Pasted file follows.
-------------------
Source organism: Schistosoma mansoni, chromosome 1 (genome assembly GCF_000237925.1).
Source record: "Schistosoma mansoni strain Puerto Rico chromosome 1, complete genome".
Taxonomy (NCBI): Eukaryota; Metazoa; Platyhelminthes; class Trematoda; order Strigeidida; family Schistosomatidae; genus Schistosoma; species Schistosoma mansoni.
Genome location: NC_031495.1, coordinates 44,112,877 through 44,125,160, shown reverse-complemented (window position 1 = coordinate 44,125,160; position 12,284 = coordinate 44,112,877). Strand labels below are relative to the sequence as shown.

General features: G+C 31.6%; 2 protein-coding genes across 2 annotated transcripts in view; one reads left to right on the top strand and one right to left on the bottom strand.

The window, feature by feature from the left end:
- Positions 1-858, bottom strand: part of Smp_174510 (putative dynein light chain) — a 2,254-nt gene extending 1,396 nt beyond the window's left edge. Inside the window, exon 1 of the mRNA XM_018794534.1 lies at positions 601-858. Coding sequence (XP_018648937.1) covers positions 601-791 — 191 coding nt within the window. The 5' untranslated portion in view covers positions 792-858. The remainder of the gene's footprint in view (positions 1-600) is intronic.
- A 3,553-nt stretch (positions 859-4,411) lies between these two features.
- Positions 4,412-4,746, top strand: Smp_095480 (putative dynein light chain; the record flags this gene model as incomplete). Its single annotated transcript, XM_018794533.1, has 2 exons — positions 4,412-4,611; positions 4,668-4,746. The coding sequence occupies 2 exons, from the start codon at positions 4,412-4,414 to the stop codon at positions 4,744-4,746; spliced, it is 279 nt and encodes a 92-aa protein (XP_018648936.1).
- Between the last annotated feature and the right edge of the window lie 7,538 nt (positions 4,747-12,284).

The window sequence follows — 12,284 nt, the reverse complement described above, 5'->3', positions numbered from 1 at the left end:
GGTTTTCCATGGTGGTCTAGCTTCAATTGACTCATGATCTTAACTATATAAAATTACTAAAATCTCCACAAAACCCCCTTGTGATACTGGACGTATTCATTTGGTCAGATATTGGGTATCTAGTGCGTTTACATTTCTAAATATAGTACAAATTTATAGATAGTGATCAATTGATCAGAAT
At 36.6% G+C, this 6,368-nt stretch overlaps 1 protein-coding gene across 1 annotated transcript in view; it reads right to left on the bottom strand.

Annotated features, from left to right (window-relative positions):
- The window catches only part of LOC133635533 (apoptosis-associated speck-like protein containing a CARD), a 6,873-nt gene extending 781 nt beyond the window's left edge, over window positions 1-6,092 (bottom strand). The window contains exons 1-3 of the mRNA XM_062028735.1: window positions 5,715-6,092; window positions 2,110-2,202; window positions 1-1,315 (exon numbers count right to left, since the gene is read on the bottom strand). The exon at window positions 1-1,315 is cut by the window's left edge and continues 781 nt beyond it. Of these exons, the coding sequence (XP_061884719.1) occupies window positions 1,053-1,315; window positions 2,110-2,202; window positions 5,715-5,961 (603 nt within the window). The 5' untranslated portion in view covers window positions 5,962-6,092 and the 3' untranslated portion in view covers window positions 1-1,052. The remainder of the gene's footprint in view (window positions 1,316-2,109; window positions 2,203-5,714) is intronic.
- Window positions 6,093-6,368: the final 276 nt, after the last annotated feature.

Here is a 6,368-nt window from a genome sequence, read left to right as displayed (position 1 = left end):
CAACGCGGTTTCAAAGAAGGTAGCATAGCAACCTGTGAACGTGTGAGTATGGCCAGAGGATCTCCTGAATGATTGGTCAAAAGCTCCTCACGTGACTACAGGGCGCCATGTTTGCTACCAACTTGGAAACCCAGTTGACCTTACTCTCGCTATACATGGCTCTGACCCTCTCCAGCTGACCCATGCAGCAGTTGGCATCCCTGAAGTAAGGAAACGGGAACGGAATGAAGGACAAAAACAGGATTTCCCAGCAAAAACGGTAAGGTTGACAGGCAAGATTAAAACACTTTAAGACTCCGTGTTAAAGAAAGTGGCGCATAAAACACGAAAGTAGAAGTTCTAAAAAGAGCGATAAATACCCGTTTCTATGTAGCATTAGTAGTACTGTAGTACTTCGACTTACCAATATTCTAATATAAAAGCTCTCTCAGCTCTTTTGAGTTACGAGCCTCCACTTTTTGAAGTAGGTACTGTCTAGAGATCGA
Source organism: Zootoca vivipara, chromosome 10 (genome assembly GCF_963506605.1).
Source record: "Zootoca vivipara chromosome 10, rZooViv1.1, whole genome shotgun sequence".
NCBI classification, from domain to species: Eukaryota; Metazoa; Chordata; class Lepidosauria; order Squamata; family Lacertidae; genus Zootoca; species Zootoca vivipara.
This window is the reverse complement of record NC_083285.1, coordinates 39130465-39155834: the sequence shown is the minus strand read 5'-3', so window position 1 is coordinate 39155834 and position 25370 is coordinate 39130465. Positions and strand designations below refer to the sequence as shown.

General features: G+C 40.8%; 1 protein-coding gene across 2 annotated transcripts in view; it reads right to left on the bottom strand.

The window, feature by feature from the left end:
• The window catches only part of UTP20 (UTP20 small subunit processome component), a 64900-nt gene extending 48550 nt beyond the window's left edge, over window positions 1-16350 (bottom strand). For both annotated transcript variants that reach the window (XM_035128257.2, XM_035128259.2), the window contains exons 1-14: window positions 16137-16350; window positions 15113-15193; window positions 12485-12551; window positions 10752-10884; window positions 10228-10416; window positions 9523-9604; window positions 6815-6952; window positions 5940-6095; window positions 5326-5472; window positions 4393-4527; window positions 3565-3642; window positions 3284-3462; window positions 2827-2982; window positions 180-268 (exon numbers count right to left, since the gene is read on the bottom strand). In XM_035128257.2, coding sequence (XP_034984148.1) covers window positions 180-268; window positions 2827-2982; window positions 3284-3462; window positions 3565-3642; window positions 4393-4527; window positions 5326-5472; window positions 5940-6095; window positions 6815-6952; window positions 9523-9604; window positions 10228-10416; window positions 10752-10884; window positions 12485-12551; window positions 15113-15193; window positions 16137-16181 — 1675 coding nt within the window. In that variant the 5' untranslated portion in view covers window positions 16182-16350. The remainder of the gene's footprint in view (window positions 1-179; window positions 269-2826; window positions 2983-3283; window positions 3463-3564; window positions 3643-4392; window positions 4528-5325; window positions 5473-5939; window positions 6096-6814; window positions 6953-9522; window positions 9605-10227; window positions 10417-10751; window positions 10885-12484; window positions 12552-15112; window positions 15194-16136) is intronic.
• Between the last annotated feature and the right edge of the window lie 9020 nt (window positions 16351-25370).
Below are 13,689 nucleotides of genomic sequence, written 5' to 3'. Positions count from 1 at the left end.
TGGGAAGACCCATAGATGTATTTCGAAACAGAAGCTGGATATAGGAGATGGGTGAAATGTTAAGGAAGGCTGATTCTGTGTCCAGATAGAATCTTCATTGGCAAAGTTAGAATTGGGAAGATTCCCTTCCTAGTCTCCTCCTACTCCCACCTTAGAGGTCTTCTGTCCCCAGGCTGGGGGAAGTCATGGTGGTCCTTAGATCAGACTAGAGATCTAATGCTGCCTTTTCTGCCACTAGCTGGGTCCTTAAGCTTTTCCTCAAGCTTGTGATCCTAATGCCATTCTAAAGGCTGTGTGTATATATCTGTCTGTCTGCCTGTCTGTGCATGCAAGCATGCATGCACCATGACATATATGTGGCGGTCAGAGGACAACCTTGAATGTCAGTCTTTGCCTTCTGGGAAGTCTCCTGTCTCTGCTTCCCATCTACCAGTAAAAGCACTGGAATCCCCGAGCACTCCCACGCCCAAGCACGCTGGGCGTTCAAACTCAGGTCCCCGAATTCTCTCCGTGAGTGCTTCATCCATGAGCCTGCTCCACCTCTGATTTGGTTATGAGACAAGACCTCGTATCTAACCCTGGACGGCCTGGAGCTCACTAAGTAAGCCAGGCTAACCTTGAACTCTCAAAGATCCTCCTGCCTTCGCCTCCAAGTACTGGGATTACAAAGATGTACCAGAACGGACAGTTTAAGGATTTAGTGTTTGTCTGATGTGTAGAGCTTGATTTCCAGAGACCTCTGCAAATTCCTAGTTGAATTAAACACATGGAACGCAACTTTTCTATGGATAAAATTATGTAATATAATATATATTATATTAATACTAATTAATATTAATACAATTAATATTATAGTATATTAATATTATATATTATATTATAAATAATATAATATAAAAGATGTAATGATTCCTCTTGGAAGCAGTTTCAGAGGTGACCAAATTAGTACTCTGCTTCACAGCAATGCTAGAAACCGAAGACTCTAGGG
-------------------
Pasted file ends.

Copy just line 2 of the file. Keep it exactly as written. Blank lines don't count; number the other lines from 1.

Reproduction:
Source record: "Schistosoma mansoni strain Puerto Rico chromosome 1, complete genome".